181. . Wildeman, Agency to Try to Save Rural Hospitals, supra note 170.
  182. . Wishner et al., supra note 2.
  183. . Id.
  184. . See id.
  185. . Jerrel Floyd, SC Did Not Expand Medicaid Under Obamacare, But Costs and Enrollment Are Growing Anyway, Post & Courier (Feb. 10, 2019), https://www.postand
  186. . See id. (“McMaster spokesman Brian Symmes said in a prepared statement that the governor ‘is committed to focusing on creating healthcare solutions that are tailored to South Carolinians’ needs rather than committing to irresponsibly spending hundreds of millions of dollars annually that the state simply can’t afford.’”).
  187. . Id.
  188. . Ramesh & Gee, supra note 120, at 11.
  189. . Barton, How Will Candidates for SC Governor Improve Care?, supra note 4.
  190. . Sarah Miller et al., Medicaid and Mortality: New Evidence from Linked Survey and Administrative Data 16–17 (Nat’l Bureau of Econ. Research, Working Paper No. 26081, 2019).
  191. . Id. at 6.
  192. . Id. at 1, 15.
  193. . See Floyd, supra note 184; Ramesh & Gee, supra note 120, at 11.
  194. . See Wishner et al., supra note 2.
  195. . Telemedicine Improves Access in SC, S.C. Hosp. Ass’n,
  196. . Id.
  197. . Id.
  198. . Id.
  199. . See id.; Barton, How Will Candidates for SC Governor Improve Care?, supra note 4.
  200. . Tom Barton, SC House Passes Bill to Expand High-Speed Internet Access in Rural Areas That Need It, State (S.C.) (Apr. 5, 2019) [hereinafter Barton, Expand High-Speed Internet Access], (“Putting in the infrastructure in these rural communities is going to be costly….Broadband is one of our big issues.”).
  201. . Mary Katherine Wildeman, SC Continues to Invest in Telehealth, but Internet Connections Lag, Post & Courier (Mar. 3, 2019) [hereinafter Wildeman, SC Continues to Invest in Telehealth], [].
  202. . Barton, Expand High-Speed Internet Access, supra note 199.
  203. . Wildeman, SC Continues to Invest in Telehealth, supra note 200.
  204. . See id.
  205. . Id.
  206. . Id.
  207. . Barton, Expand High-Speed Internet Access, supra note 199.
  208. . H. 3780, 2019 Gen. Assemb., 123rd Sess. (S.C. 2019).
  209. . See id.
  210. . See id.
  211. . Emma Dumain, Trump to Dems: No Deal on Rural Broadband, Infrastructure Until Misconduct Probes End, McClatchy DC: Impact 2020 (May 22, 2019, 4:07 PM), [].
  212. . Id.
  213. . Press Release, House Majority Whip James E. Clyburn, House Majority Whip James E. Clyburn Launches Task Force on Rural Broadband (June 3, 2019), [].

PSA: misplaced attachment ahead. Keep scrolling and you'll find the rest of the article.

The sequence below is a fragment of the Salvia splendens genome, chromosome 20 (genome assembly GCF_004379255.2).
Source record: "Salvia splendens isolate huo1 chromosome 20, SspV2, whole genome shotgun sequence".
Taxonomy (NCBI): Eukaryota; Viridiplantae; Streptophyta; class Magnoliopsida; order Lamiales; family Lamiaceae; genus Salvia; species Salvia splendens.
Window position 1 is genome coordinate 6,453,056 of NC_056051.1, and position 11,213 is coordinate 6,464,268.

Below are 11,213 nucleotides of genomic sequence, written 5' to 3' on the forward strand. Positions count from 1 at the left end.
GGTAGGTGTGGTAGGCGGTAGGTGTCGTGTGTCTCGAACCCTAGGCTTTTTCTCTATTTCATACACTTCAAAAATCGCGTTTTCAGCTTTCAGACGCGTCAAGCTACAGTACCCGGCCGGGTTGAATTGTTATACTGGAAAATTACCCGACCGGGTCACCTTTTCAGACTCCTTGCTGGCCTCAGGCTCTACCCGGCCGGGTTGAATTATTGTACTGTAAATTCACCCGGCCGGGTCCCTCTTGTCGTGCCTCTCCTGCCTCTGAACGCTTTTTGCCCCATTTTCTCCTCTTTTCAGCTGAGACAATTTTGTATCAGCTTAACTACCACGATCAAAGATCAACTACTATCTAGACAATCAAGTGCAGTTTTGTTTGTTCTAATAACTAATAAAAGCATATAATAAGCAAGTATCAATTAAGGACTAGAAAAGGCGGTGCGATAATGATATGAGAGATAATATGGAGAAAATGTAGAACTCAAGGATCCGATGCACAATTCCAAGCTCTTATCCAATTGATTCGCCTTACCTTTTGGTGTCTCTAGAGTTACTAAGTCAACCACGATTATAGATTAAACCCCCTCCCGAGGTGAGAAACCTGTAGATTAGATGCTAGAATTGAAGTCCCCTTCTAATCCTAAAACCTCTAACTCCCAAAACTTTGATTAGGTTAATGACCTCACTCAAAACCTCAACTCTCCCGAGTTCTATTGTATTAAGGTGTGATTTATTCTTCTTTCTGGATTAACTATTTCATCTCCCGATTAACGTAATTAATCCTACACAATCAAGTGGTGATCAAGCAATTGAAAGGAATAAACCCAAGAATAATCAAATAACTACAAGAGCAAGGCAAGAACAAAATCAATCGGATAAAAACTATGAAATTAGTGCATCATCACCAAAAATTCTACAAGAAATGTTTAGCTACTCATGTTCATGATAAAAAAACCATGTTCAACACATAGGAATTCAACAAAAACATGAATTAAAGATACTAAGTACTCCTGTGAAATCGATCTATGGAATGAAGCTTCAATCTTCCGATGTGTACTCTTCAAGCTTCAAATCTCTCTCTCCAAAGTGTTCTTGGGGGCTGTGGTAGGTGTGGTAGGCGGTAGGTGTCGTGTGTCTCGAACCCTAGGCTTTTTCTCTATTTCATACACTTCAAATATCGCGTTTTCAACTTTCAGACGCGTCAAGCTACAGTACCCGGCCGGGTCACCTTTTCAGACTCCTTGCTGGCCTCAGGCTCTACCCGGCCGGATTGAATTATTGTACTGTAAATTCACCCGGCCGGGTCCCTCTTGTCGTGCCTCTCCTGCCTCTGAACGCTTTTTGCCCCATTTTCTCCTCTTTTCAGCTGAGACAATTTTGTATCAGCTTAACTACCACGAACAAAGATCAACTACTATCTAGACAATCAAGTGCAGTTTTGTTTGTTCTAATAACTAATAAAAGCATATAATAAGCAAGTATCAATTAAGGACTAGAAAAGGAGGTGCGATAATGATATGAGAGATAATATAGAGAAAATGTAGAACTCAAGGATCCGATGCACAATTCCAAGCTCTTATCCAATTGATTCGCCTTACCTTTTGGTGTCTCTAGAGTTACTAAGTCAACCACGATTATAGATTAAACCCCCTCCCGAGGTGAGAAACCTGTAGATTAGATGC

214. . Id.
  215. . Wildeman, SC Continues to Invest in Telehealth, supra note 200.
  216. . See Michael DeWitt, Put Your Heart in Good Hands, Augusta Chron.
    (Oct. 3, 2019), [].
  217. . Id.
  218. . See id.
  219. . See id.
  220. . See Wildeman, Agency to Try to Save Rural Hospitals, supra note 170 (“Rural hospitals also have less ability to negotiate rates.”).
  221. . See Ramesh & Gee, supra note 120, at 3; Wishner et al., supra note 2, at 1.
  222. . See Ramesh & Gee, supra note 120, at 3–4.
  223. . See id. at 4.
  224. . See id. at 11–12.
  225. . Nick Bowman, Federal Legislation on Rural Hospitals, S. Legis. Conf.: Policy Analysis (Apr. 2019), [https://].
  226. . Id.
  227. . Id.
  228. . Id.
  229. . Id.
  230. . Id.
  231. . Id.
  232. . Id.
  233. . MedPAC Recommends Payment Cuts for Certain Urban Off-Campus EDs, Am. Hosp. Ass’n (Apr. 5, 2018, 2:51 PM),
    [], noted in Ramesh & Gee, supra note 120, at 12.
  234. . Bowman, supra note 224.
  235. . Save Rural Hospitals Act, H.R. 2957, 115th Cong. (2017); see Nat’l Rural Health Ass’n, Sponsor the Save Rural Hospitals Act (H.R. 2957), [].
  236. . See Nat’l Rural Heath Ass’n, supra note 234.
  237. . See id.
  238. . See Save Rural Hospitals Act, H.R. 2957; Nat’l Rural Heath Ass’n, supra note 234.
  239. . H.R. 2957 – Save Rural Hospitals Act,,
  240. . Ramesh & Gee, supra note 120, at 12.
  241. . Id.
  242. . See id.; Jacqueline LaPointe, 5 Rural Hospitals Take on All-Payer Global Budgets to Boost Care, Revcycle Intelligence, [].
  243. . See LaPointe, supra note 241.
  244. . See id.
  245. . See id.
  246. . Id.
  247. . See id. (“[Rural hospitals have] been financially struggling for years trying to operate under the instability of a fee-for-service, pay-as-you-provide care system that does not support essential community health services in a low volume environment.”).
  248. . See Disproportionate Share Hospitals, Health Res. & Servs. Admin. (May 2018), []; Disproportionate Share Hospital (DSH), Ctrs. for Medicare & Medicaid Servs. (Mar. 16, 2020),